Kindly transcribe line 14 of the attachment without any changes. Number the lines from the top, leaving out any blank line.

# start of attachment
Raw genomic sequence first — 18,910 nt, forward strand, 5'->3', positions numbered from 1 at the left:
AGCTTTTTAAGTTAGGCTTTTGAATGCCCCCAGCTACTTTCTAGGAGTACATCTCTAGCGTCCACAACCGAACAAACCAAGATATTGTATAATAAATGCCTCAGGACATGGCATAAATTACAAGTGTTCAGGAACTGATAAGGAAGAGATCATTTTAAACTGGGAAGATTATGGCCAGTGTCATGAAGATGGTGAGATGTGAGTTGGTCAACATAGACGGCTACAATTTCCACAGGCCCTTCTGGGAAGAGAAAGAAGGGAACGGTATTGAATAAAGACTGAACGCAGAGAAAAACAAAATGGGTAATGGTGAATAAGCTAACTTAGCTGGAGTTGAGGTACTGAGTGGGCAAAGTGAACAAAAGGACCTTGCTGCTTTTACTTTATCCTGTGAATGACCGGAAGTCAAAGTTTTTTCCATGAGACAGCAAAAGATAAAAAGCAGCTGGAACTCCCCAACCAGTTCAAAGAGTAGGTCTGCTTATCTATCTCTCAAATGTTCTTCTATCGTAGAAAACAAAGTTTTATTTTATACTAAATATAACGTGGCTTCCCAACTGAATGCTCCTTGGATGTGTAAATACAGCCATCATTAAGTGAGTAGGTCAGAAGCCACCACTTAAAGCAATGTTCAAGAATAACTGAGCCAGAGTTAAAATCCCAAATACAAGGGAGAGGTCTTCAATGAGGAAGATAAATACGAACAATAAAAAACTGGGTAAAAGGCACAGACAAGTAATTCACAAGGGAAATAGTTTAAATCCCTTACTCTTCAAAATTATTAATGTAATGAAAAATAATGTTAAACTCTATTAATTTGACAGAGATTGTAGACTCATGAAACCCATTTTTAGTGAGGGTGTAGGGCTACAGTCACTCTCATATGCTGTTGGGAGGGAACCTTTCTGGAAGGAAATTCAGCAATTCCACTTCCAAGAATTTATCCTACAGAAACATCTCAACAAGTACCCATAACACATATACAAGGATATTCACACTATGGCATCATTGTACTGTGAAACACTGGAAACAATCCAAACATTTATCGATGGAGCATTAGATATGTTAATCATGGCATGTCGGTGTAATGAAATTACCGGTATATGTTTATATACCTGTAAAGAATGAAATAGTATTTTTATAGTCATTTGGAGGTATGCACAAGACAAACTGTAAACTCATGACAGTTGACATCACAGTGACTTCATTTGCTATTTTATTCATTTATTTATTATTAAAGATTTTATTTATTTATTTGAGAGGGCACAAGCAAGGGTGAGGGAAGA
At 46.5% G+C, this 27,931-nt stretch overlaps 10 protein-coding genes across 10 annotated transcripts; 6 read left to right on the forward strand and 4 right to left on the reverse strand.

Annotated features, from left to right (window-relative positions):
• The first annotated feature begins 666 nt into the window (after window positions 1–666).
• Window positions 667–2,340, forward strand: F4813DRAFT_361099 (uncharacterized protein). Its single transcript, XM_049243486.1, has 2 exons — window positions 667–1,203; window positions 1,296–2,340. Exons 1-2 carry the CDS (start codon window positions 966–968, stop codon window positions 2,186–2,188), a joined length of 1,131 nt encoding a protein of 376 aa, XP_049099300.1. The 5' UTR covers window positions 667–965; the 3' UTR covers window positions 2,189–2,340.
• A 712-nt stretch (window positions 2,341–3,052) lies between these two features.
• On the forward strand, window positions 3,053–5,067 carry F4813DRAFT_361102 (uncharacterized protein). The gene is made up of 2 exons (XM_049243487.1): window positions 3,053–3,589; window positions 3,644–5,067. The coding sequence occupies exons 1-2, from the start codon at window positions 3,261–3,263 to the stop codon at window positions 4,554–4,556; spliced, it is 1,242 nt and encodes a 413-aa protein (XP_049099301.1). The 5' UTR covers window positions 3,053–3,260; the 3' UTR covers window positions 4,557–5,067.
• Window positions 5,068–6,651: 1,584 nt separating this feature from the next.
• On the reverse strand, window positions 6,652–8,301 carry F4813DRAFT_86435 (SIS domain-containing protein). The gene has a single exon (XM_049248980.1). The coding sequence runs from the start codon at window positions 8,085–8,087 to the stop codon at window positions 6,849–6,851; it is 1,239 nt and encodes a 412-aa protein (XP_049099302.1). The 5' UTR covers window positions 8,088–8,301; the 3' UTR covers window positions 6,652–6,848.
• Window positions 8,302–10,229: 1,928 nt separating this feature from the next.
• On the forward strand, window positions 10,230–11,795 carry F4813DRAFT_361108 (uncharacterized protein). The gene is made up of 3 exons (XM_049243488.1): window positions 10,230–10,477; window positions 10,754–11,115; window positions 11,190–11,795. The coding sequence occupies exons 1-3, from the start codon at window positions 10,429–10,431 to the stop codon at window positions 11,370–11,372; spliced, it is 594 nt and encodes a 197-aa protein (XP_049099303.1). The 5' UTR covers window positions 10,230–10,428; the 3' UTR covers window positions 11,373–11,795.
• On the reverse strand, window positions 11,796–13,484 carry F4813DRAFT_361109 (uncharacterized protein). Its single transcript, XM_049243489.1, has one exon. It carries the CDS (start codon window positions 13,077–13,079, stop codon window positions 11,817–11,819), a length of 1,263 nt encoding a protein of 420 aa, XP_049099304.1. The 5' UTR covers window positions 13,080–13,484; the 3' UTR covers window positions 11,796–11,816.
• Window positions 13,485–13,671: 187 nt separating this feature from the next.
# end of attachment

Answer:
• Window positions 13,485–13,671: 187 nt separating this feature from the next.